Late last week, Pastor Ken Hutcherson spoke out and made a rather surprising claim: he wrote that he is the “gayest man [he] know[s].”
This, of course, brought on a bit of controversy. His closest friends, including his wife and kids, all knew this about him, apparently. What he meant, however, was not what I expected.
What I had expected and, frankly, hoped for was this: I was hoping this would be an example of someone who recognized their homosexual struggles and tendencies, but had fought temptation and overcome it. This would show that the Church has space for those who struggle with sin, even life-directing sorts of sins, so long as they actually struggle, rather than tacitly accept their position.
If that hadn’t been the case (it wasn’t), I suspected this would be the intended meaning: surely Pastor Hutcherson wanted to preach a message about how it was okay to be a homosexual. It seemed like this might have been a familiar statement with an emphasis on the love of God. This, also, was not what Pastor Hutcherson wanted to accomplish.
What he wanted to accomplish was this: Pastor Ken Hutcherson is happy. He wanted to proclaim to the world that he is happy. And, it turns out he isn’t happy about the definition shift of the word ‘gay':
My frustration is that some groups have taken words and symbols away from the Church and from society in general. When I say I’m ‘gay,’ what I mean is that I am happy, that I am joyful and that I love people. That is precisely what a Christian ought to be so in my opinion we just need to be as gay as we can.
This strikes me as an odd thing to reclaim; a word is a word, after all, and words are generally given meaning by societies at large. While I do believe words matter–in fact, I think our words matter a great deal–words only matter when people know what you are saying. The point here is this: if we want to use the term ‘gay’ as a synonym of ‘happy,’ rather than ‘homosexual,’ we’ll need to convince the majority of English speakers to use the term consistently.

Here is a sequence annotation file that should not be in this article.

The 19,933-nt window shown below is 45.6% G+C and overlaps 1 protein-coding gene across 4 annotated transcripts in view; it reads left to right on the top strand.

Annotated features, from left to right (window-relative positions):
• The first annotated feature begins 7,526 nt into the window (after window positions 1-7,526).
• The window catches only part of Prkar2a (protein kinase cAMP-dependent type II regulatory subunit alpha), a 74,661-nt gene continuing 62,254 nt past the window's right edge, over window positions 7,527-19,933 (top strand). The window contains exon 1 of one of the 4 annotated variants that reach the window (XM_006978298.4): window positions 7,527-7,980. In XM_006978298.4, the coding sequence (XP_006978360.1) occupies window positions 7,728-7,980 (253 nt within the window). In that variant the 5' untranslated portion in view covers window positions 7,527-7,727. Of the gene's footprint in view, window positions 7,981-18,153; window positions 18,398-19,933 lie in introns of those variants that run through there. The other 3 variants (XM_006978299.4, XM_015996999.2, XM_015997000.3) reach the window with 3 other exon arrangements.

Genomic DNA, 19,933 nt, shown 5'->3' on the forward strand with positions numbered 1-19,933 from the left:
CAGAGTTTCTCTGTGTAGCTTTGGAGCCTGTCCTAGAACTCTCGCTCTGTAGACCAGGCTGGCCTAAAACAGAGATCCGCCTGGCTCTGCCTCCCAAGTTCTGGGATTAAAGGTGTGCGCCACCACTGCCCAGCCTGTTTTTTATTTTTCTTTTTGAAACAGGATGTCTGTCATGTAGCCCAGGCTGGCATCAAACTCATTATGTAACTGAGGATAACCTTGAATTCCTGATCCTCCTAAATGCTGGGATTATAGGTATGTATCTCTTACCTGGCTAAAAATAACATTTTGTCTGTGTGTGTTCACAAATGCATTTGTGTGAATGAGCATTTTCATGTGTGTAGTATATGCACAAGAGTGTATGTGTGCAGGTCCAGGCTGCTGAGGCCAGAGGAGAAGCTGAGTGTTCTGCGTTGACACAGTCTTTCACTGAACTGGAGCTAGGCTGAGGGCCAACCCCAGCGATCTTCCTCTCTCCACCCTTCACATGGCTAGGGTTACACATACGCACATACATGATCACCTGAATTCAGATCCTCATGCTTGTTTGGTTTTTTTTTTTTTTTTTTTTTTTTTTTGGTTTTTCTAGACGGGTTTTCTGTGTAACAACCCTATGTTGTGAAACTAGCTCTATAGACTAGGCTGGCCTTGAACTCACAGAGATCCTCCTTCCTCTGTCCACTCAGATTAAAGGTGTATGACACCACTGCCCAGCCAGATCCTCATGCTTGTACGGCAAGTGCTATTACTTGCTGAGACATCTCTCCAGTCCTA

I’m not really convinced that we need to ‘redeem’ the word, anyway. The whole concept of taking back a word strikes me as odd: our vocabulary, as a society, expanded in order to properly reflect where we were going, whether we liked it or not. You can’t will social change by making claims about your happiness in terms currently understood to mean ‘homosexual.’ It just doesn’t work that way.
Words are symbols, after all, and symbols need to communicate to express their full power. Some symbols have become inextricably linked to our minds–the Cross comes to mind–in spite of their abuses or misrepresentations. Words like ‘gay’ don’t seem to have that sort of power, and I’m not sure they are worth the fight.
Some words may be worth taking up arms: I might argue that the term ‘religion’ has taken a beating in certain Evangelical circles in recent years, but may be worth reclaiming. I’ve argued as much previously, though I may need to do so again.
Pastor Hutcherson does touch on ‘reclaiming’ another symbol: the rainbow. In describing our associations, he says:
[A rainbow] used to be understood as the sign God put in the sky to remind us that even when He’s angry about sin, He’d never again destroy the earth with a global flood. But of course, that’s not what most people associate a rainbow with today.
Here is where the discussion starts to take ground: words may not be worth saving, but isn’t a symbol from God worth preserving? I believe it probably is, but I’m not quite sure how to go about that. Of course, I recall loving rainbows as a child, but the LGBTQ movement hadn’t co-opted the image just yet. I suspect that most people, even today, do not associate a visible rainbow in the sky (that is, a real one, not a drawing or image) with homosexuality; we marvel at the beauty in the sky. We can only remember God’s promise if we teach that promise to our children.
As a final point: can a symbol mean two things? Sort of like a homophone has two meanings but only one sound? Perhaps a rainbow can appropriately mean precisely what God intended–a promise–while also meaning the refraction of light through moisture. And if some pocket of society decides that the refraction is a way to express their beliefs about the nature of human sexuality and orientation, this doesn’t suggest to me that either of the other meanings become somehow defunct.
Image via Flickr.